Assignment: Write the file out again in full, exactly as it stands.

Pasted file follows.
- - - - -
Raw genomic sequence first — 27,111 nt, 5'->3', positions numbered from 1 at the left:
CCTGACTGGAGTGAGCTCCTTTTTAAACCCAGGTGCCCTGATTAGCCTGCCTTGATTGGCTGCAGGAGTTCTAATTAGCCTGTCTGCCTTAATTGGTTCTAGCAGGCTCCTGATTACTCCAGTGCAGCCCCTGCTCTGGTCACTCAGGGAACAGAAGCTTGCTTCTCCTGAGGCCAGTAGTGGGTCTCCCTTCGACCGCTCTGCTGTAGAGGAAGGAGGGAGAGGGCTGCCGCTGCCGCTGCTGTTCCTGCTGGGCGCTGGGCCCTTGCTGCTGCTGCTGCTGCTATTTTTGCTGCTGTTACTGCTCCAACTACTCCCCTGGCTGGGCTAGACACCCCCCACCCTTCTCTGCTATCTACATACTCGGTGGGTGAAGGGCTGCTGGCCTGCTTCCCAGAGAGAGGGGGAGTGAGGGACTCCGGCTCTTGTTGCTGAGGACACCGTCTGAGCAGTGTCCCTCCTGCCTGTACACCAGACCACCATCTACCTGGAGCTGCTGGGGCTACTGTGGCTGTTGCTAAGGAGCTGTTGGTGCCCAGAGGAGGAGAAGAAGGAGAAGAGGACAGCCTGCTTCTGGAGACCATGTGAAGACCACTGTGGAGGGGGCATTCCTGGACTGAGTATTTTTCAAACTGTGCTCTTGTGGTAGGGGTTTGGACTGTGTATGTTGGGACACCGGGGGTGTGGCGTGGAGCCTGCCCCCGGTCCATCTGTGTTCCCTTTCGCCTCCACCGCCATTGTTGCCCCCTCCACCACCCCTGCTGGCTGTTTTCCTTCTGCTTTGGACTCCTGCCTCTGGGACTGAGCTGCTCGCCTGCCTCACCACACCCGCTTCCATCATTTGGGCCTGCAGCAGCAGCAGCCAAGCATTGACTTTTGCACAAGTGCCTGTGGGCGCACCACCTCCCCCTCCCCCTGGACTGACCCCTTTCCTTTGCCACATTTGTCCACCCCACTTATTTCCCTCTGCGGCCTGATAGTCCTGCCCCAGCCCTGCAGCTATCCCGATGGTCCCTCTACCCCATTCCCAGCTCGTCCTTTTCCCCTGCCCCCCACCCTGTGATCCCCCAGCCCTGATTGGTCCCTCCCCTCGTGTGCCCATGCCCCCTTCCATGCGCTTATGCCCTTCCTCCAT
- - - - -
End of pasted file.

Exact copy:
Raw genomic sequence first — 27,111 nt, 5'->3', positions numbered from 1 at the left:
CCTGACTGGAGTGAGCTCCTTTTTAAACCCAGGTGCCCTGATTAGCCTGCCTTGATTGGCTGCAGGAGTTCTAATTAGCCTGTCTGCCTTAATTGGTTCTAGCAGGCTCCTGATTACTCCAGTGCAGCCCCTGCTCTGGTCACTCAGGGAACAGAAGCTTGCTTCTCCTGAGGCCAGTAGTGGGTCTCCCTTCGACCGCTCTGCTGTAGAGGAAGGAGGGAGAGGGCTGCCGCTGCCGCTGCTGTTCCTGCTGGGCGCTGGGCCCTTGCTGCTGCTGCTGCTGCTATTTTTGCTGCTGTTACTGCTCCAACTACTCCCCTGGCTGGGCTAGACACCCCCCACCCTTCTCTGCTATCTACATACTCGGTGGGTGAAGGGCTGCTGGCCTGCTTCCCAGAGAGAGGGGGAGTGAGGGACTCCGGCTCTTGTTGCTGAGGACACCGTCTGAGCAGTGTCCCTCCTGCCTGTACACCAGACCACCATCTACCTGGAGCTGCTGGGGCTACTGTGGCTGTTGCTAAGGAGCTGTTGGTGCCCAGAGGAGGAGAAGAAGGAGAAGAGGACAGCCTGCTTCTGGAGACCATGTGAAGACCACTGTGGAGGGGGCATTCCTGGACTGAGTATTTTTCAAACTGTGCTCTTGTGGTAGGGGTTTGGACTGTGTATGTTGGGACACCGGGGGTGTGGCGTGGAGCCTGCCCCCGGTCCATCTGTGTTCCCTTTCGCCTCCACCGCCATTGTTGCCCCCTCCACCACCCCTGCTGGCTGTTTTCCTTCTGCTTTGGACTCCTGCCTCTGGGACTGAGCTGCTCGCCTGCCTCACCACACCCGCTTCCATCATTTGGGCCTGCAGCAGCAGCAGCCAAGCATTGACTTTTGCACAAGTGCCTGTGGGCGCACCACCTCCCCCTCCCCCTGGACTGACCCCTTTCCTTTGCCACATTTGTCCACCCCACTTATTTCCCTCTGCGGCCTGATAGTCCTGCCCCAGCCCTGCAGCTATCCCGATGGTCCCTCTACCCCATTCCCAGCTCGTCCTTTTCCCCTGCCCCCCACCCTGTGATCCCCCAGCCCTGATTGGTCCCTCCCCTCGTGTGCCCATGCCCCCTTCCATGCGCTTATGCCCTTCCTCCAT